Fort Vancouver Mobile - A video overview

Courtesy of: Research Assistant Aaron May of Washington State University Vancouver's Creative Media and Digital Culture program. Produced in 2011.

Video highlights from the apps (36-minute version)

This montage provides a sampling of some of the video media in the Fort Vancouver Mobile apps. This app is much more than just a video distribution system, but these videos show the variety of content, from expositional segments to new journalism to those intended to prompt the development of interactive narratives.

Friday, July 15, 2011

WSU News creates a video story about the FVM project

Matt Haugen from WSU News was given a demo of the FVM app a few weeks ago, and here is the story he produced from that experience:

From: "UREL.WSU.News"
Date: Mon, 18 Jul 2011 10:42:10 -0700
Subject: WSU VANCOUVER NEWS: WSU mobile app offers interactive experience for Fort Vancouver visitors


WSU mobile app offers interactive experience for Fort Vancouver visitors

Brett Oppegaard, assistant professor, 360-546-9788,

Media contact:
Matt Haugen, WSU News, 509-335-0487,

Editor’s note: A video version of this story can be found HERE:

VANCOUVER, Wash. – The future is to immerse yourself in the past. A smart phone application (app) is providing visitors to the Fort Vancouver National Historic Site with a new way to experience history.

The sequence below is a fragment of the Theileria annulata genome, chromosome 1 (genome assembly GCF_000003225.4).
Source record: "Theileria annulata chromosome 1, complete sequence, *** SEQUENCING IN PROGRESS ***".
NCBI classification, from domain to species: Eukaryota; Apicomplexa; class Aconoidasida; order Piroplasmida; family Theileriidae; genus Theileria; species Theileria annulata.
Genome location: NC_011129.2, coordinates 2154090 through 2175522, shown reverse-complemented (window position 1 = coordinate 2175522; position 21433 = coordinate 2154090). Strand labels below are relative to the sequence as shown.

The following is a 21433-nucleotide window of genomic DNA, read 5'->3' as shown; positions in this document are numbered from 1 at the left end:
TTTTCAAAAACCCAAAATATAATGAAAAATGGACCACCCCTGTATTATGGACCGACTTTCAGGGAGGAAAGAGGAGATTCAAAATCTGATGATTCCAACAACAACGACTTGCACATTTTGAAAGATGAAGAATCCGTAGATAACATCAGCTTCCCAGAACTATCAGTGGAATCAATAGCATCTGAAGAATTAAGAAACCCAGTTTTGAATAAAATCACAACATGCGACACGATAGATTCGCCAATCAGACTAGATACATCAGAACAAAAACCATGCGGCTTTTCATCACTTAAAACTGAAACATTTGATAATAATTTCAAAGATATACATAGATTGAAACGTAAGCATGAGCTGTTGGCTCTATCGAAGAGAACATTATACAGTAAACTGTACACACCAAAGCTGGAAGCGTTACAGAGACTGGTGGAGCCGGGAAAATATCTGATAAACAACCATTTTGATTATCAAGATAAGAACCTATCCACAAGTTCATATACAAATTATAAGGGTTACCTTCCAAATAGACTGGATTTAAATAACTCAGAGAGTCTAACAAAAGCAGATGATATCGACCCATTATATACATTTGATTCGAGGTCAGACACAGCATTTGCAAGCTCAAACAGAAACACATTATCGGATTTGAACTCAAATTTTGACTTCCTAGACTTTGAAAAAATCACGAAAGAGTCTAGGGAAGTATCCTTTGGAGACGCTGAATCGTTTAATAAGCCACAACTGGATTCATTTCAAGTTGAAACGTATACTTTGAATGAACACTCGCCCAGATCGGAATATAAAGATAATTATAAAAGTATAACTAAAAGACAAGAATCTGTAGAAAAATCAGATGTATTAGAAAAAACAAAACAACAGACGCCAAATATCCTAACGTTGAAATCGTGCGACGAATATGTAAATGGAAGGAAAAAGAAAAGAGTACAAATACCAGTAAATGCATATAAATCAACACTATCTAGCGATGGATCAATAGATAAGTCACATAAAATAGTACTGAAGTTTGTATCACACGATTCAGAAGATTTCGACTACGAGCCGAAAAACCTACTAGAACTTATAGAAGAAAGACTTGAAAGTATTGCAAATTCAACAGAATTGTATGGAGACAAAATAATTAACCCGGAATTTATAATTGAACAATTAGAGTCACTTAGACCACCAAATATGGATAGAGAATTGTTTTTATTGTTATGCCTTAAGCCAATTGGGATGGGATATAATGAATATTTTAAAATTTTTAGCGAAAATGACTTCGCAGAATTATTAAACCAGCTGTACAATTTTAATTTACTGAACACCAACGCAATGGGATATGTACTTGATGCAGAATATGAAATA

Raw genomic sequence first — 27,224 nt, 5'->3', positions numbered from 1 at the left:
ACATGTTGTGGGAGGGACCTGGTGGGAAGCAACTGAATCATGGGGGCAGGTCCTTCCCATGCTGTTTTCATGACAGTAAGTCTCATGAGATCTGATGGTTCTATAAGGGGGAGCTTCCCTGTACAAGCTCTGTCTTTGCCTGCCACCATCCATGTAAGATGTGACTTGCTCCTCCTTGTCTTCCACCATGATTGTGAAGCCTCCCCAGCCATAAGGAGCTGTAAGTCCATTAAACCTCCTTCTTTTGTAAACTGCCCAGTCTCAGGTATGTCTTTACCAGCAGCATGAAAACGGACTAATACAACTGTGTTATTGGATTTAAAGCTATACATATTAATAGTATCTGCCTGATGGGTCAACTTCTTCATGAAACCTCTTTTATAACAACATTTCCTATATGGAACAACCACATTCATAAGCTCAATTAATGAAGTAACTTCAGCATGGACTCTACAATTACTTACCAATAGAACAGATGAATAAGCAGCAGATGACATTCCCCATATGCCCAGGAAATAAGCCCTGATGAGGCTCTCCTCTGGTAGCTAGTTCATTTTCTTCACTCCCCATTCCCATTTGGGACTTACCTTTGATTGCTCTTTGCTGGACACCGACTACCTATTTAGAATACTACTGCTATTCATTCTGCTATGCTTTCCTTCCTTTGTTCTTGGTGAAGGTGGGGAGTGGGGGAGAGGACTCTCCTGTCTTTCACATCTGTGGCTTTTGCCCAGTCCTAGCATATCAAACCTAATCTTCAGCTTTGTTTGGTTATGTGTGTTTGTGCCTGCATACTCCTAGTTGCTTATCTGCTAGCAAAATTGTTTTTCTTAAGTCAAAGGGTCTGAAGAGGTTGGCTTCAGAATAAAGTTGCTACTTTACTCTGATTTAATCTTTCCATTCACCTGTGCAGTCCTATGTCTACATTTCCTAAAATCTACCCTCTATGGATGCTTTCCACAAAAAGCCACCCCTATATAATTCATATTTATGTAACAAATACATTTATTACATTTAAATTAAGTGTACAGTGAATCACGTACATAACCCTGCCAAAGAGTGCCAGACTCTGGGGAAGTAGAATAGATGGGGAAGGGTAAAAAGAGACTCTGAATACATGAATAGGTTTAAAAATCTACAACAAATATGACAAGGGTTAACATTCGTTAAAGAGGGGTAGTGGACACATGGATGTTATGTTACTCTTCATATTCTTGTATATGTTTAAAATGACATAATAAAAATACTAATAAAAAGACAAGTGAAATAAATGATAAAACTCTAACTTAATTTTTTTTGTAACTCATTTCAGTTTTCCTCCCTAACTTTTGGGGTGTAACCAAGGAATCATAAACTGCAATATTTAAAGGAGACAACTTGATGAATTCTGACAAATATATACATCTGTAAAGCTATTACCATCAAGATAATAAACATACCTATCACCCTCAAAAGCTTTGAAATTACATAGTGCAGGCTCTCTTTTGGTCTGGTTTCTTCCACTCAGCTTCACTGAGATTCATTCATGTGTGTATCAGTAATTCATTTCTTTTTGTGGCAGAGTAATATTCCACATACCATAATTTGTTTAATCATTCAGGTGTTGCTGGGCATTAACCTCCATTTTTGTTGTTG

Designed by The Creative Media & Digital Culture Program at Washington State University Vancouver, the mobile app shows users images, maps, audio and video related to where they are at the site. Still in its infancy, the app covers a small area called “The Village,” which recreates living conditions from when the fort was active.

WSU Vancouver assistant professor Brett Oppegaard said the app is joining an ever-converging world of history and technology.

“Any of the media that we can present digitally can be packaged into this app and then put onto a phone… The user can access it when they need it, when they want to learn about something in particular,” he said.

Research assistant Brady Berkenmeier said the technology opens the fort to visitors in entirely new ways.

“It’s different than an audio tour; it’s different than a wayside sign," he said. "It’s an interactive way to learn about history… I think it’s the future of this historic site.”

Working with the National Park Service, Oppegaard said he hopes the mobile app can be expanded to more areas of the fort and used as a model for apps at parks across the nation.

To learn more about the mobile app, click here

See an earlier article here.

No comments:

Post a Comment